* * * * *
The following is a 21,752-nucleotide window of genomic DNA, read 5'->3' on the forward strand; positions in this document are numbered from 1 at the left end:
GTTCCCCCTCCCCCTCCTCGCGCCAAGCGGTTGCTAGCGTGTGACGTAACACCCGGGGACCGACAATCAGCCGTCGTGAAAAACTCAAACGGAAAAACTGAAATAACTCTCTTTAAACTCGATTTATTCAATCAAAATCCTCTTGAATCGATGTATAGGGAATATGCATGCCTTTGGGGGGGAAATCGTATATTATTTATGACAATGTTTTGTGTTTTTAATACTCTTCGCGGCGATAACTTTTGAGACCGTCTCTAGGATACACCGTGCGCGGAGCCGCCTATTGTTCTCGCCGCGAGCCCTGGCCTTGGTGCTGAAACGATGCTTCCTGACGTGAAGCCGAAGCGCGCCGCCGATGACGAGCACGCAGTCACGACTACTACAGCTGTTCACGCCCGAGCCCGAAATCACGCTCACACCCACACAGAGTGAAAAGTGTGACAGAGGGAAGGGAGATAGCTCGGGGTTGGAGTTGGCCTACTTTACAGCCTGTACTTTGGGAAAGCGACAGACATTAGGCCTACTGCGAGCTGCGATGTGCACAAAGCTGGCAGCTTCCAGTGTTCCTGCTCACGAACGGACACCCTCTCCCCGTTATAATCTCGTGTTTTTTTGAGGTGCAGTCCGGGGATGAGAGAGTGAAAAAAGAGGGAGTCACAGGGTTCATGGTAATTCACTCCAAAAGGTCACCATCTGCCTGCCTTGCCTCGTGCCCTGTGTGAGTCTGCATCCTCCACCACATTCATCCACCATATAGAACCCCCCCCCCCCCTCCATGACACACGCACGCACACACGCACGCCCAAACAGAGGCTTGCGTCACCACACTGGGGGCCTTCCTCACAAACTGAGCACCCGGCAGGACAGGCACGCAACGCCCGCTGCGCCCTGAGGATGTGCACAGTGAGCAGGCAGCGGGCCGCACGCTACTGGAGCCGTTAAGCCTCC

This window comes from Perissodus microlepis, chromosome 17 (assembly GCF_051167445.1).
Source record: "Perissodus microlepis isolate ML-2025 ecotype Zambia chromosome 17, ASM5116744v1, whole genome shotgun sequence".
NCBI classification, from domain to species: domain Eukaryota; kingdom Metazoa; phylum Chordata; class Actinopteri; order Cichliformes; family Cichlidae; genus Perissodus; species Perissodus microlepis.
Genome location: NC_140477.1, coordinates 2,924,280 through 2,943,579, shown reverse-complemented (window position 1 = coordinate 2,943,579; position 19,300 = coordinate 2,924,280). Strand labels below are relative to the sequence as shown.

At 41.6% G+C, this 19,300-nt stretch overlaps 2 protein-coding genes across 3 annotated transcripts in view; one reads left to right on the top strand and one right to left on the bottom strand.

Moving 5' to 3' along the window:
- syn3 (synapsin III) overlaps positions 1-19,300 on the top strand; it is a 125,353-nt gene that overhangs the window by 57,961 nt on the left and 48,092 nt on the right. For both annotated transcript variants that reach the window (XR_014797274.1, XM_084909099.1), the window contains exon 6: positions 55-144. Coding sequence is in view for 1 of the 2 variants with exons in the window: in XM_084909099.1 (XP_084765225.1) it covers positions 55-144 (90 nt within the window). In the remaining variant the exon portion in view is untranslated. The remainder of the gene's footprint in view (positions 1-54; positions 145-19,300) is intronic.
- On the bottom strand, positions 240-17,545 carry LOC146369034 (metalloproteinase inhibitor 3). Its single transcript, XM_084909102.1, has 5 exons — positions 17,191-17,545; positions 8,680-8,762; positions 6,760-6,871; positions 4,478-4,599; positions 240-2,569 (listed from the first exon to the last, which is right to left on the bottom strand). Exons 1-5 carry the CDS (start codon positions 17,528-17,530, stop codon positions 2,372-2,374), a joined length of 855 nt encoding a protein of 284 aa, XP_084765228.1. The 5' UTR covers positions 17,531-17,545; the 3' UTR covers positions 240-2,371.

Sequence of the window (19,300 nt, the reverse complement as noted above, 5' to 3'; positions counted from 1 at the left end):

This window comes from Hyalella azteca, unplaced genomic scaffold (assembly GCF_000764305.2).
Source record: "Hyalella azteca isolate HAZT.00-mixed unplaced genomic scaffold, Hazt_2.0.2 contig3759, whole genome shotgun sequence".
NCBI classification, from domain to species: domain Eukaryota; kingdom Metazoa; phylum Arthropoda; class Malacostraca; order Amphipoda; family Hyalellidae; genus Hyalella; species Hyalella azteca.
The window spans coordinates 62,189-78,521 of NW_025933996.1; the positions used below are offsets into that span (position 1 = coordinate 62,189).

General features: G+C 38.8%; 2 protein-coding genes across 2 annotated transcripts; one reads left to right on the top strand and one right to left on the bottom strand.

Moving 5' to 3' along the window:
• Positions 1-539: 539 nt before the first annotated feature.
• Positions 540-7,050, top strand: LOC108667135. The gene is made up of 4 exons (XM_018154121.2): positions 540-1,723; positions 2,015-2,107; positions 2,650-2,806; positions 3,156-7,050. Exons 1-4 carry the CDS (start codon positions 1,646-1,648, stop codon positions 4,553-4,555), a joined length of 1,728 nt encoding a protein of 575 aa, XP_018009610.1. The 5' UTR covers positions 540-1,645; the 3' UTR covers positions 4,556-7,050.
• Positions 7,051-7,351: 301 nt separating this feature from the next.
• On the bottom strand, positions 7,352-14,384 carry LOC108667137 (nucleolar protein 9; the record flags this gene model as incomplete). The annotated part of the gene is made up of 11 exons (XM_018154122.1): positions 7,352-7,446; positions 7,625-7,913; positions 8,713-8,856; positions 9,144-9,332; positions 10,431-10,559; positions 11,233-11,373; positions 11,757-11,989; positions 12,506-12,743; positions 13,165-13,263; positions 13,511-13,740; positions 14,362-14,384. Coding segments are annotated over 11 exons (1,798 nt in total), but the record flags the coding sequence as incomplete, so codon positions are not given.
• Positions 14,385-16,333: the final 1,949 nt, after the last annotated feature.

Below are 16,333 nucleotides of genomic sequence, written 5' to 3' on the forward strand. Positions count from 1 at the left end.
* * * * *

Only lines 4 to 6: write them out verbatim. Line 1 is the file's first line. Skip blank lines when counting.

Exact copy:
Source record: "Perissodus microlepis isolate ML-2025 ecotype Zambia chromosome 17, ASM5116744v1, whole genome shotgun sequence".
NCBI classification, from domain to species: domain Eukaryota; kingdom Metazoa; phylum Chordata; class Actinopteri; order Cichliformes; family Cichlidae; genus Perissodus; species Perissodus microlepis.
Genome location: NC_140477.1, coordinates 2,924,280 through 2,943,579, shown reverse-complemented (window position 1 = coordinate 2,943,579; position 19,300 = coordinate 2,924,280). Strand labels below are relative to the sequence as shown.